“We are blessed to have talented hosts working in our wardrobe and costume shops,” explained Eugene Naughton, vice president of Dollywood Park Operations. “East Tennessee Children’s Hospital reached out to us to see if we could help, and as soon as we received the call, our teams started working. We knew this was the right thing to do, and our hosts have done an amazing job producing these masks. We’re just glad to do our part.”

Also last week, Dollywood’s safety team provided 200 ponchos to the Sevier County Emergency Management Agency, Pigeon Forge Fire Department and the Sevier County Ambulance Service. Due to the ongoing medical supply shortage, the groups are in dire need of gowns that typically are used to protect first responders from bodily fluids that may be present in scenes where they are needed to perform live-saving measures. When hearing of the need, the park’s safety and merchandise teams knew the stock of Dollywood souvenir ponchos on hand could be used to meet the need.

“When we heard they were in need of this vital personal protective equipment, we knew we had to find a way to assist,” Naughton explained. “These folks are on the front lines every day and we have to do all we can to keep them safe. We have a close working relationship with these groups—in fact, a number of our EMTs on staff also work for these local agencies—so we’re honored to be able to help them in this way.”

Not satisfied with financial contributions to the fight, Parton is mindful of some of the youngest who are quarantined from family and friends at school.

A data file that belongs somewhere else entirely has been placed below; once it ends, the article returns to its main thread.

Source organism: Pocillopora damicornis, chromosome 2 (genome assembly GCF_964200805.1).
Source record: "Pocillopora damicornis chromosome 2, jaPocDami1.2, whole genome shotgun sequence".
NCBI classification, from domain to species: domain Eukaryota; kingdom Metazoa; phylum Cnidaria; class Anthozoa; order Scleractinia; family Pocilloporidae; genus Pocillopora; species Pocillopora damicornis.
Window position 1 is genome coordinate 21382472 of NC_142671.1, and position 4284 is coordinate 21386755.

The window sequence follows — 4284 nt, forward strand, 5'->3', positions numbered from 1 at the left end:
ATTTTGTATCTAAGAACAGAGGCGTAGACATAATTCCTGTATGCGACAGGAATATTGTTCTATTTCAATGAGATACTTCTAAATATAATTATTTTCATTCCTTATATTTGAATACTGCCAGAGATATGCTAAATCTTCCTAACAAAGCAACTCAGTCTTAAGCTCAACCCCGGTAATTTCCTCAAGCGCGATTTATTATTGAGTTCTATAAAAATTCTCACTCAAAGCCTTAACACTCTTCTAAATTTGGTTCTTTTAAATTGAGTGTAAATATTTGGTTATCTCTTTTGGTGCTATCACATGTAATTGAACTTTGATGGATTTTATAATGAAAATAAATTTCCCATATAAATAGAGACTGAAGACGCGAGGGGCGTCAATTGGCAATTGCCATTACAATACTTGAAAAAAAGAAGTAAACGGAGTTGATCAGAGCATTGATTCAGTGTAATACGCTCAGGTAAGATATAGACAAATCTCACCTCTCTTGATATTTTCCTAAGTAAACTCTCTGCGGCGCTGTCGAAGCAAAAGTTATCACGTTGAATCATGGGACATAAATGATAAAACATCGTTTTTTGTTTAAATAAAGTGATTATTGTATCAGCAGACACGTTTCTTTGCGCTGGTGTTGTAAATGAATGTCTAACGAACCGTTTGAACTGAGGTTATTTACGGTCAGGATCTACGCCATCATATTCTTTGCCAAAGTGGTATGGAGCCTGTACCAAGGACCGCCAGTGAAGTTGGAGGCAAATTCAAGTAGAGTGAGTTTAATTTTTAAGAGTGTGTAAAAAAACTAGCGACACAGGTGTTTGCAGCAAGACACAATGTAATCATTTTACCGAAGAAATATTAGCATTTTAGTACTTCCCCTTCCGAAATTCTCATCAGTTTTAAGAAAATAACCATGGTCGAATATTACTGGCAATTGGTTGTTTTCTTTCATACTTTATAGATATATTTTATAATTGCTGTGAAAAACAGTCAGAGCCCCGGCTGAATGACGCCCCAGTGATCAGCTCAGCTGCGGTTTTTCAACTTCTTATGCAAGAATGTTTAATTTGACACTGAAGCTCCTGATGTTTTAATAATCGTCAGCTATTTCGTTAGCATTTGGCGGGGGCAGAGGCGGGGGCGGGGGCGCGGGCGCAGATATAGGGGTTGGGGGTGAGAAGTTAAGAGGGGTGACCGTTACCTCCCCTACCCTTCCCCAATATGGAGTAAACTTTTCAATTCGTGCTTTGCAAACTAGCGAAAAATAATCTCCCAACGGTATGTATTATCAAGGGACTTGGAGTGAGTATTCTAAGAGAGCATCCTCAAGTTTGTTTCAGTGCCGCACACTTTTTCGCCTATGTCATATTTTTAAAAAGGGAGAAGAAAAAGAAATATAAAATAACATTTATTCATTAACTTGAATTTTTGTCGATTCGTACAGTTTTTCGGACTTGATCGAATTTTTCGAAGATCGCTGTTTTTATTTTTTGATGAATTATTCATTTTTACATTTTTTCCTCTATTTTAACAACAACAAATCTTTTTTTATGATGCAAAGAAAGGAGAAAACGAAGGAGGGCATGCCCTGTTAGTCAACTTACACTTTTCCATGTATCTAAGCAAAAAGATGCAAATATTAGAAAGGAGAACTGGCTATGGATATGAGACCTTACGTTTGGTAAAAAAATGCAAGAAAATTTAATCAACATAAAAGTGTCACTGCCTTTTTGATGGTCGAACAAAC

Dollywood and Abramorama, in association with The Dollywood Foundation, announced Parton will read select children’s books from her Imagination Library at 7 p.m. each Thursday evening. For 10 weeks, “Goodnight With Dolly” will feature Parton reading books that have been specifically chosen for their appropriate content at this unique time.

Additionally, the Imagination Library documentary that was scheduled to premiere this week, will now open the week of Sept. 21 to commemorate the 25th anniversary of Dolly Parton’s Imagination Library. The Library That Dolly Built tells the story of how the Imagination Library has gifted more than 135 million books to children since its inception in 1995. The program—part of The Dollywood Foundation—currently gifts books to 1.5 million children around the world each month.

During each week’s “Goodnight With Dolly,” the entertainment icon—who is better known as The Book Lady to millions of children around the world—welcomes viewers and introduces the title, author and illustrator of the featured book. Snuggled in bed with her Imagination Library book, Parton will read each story in her own signature style.